The Summer Olympics were in full effect, Scotese recalled, “so we came up with the idea of a relay. William thought that instead of a torch, a giant hammer of the kind you use to tap firkins [noncarbonated beer casks] would be funny.”
Reed met with his friend Warren Holzman, a metalworker who runs the Iron Studio in Kensington. Holzman made some sketches on the back of coaster, got approval sign-off, then came back a few weeks later with the real thing. A steel 18-inch head sat atop a thick wood handle, emblazoned with the words “Philly Beer Week.” At the time, Scotese was reading Woody Guthrie’s autobiography, Bound for Glory, which he used as inspiration for the name. And so the HOG was born.
When PBW 2009 came around, Reed and Scoats were ready. They’d enlisted a dozen or so bars around the city to participate in a relay, and on the first day of the festival, the Hammer of Glory made its inaugural journey.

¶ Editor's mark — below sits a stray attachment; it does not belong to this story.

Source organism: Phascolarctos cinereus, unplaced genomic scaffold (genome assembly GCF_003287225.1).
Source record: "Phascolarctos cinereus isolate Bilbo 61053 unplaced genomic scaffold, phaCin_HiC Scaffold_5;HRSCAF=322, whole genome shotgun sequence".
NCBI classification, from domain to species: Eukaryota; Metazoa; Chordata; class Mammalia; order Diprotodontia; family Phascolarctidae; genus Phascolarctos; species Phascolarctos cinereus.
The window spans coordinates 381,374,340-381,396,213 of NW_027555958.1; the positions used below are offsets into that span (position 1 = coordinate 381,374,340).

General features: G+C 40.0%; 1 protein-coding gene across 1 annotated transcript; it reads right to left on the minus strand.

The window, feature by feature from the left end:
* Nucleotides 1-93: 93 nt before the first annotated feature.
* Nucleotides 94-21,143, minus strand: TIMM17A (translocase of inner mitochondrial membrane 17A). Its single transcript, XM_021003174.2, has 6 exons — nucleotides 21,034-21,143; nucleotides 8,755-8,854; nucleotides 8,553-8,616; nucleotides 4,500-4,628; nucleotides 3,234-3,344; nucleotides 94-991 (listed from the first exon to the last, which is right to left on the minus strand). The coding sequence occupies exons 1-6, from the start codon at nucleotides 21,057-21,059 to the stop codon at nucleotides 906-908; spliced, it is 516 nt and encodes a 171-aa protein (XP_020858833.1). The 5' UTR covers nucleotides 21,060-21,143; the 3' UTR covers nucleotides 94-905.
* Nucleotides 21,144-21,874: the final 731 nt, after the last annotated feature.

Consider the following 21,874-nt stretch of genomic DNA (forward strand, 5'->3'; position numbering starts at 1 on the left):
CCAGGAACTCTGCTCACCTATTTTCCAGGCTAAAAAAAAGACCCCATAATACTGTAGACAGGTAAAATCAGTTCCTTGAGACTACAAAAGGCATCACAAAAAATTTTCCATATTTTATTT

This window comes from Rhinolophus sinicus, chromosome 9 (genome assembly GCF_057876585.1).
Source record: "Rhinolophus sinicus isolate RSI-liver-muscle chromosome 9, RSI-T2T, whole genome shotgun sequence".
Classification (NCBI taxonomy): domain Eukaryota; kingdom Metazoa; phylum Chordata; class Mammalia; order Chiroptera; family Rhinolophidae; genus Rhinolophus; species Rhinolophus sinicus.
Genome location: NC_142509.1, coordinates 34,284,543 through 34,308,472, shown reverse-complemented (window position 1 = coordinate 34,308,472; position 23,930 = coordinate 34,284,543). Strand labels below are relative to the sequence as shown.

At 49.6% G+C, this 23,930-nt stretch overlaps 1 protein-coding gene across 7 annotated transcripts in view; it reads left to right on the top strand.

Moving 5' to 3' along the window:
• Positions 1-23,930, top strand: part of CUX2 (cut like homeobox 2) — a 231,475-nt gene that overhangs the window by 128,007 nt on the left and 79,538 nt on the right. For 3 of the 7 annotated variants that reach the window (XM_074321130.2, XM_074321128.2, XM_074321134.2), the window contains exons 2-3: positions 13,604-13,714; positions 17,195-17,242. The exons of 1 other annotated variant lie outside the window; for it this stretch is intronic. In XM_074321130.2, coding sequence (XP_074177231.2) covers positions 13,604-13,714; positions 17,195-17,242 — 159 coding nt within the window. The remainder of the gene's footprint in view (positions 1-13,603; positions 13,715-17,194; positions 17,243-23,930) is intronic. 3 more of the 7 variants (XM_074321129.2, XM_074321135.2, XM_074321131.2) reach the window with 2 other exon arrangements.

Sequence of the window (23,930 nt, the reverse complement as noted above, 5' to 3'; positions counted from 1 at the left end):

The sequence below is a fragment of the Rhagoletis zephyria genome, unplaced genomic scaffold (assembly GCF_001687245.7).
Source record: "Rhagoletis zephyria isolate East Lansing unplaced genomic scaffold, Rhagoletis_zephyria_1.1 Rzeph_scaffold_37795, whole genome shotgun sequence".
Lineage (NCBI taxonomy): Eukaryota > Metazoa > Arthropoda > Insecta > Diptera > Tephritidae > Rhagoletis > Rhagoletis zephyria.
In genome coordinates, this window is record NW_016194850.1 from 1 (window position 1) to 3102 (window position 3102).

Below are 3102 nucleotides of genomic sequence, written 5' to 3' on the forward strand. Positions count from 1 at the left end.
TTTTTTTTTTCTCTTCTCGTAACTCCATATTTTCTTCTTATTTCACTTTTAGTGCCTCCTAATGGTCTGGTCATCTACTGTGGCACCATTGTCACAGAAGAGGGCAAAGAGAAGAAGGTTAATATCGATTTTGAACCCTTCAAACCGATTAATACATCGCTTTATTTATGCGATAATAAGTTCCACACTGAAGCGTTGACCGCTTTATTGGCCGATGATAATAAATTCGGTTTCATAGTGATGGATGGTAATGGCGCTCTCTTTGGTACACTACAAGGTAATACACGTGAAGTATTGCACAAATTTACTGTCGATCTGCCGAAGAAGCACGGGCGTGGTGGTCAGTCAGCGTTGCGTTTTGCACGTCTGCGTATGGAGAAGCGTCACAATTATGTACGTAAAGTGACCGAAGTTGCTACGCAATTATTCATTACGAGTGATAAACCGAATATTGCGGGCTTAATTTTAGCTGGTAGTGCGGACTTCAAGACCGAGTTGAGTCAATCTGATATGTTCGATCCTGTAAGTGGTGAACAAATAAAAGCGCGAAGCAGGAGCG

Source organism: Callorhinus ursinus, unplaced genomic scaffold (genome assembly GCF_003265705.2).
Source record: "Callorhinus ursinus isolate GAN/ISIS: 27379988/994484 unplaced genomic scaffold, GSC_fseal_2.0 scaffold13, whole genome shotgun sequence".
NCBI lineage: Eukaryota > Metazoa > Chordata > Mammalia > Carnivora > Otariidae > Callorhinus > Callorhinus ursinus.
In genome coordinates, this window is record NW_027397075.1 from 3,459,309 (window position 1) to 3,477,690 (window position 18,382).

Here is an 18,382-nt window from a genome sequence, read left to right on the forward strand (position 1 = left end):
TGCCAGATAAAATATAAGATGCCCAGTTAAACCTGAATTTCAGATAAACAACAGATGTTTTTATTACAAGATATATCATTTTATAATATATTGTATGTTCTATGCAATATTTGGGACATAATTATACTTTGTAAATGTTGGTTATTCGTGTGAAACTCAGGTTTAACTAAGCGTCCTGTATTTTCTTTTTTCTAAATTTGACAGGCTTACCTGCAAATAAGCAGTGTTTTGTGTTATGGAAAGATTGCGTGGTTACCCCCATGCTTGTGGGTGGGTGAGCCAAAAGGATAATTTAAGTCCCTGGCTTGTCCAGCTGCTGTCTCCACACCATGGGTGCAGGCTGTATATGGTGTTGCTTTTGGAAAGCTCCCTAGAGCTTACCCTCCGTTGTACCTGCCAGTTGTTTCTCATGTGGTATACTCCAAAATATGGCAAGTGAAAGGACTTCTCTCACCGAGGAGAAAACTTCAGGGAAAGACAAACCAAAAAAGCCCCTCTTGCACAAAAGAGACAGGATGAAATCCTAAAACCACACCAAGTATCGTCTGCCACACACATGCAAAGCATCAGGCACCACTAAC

When it arrived at Opening Tap, it was handed to Mayor Nutter — who appeared surprised by the big beast of a mallet, but ultimately kept his cool.
“I remember Nutter’s reaction,” Reed remembered. “No one had told him there would be anything different from the year before, so he’s on stage, wondering what he’s supposed to do. But he got the idea pretty quick; he figured it out.”
Over the years, the HOG has gotten lost numerous times — Casey Parker of Jose Pistola’s once found it under his couch while looking for his remote, Reed said — and it was once actually stolen. That was back in 2013, when it suddenly went missing from its booth at the Fishtown Festivale, where attendees were posing for photos. Reed even filed a police report for the MIA mallet.
“At the police station… Making a statement. Kind of surreal,” he wrote via text that evening.
The mascot, which was found discarded beneath an I-95 overpass the day after it was stolen, does have an official resting place: The Hammer of Glory Hold, which sits on the wall next to the front entrance at Standard Tap. But it’s not often there; these days it’s in high demand to show up at beer events throughout the year.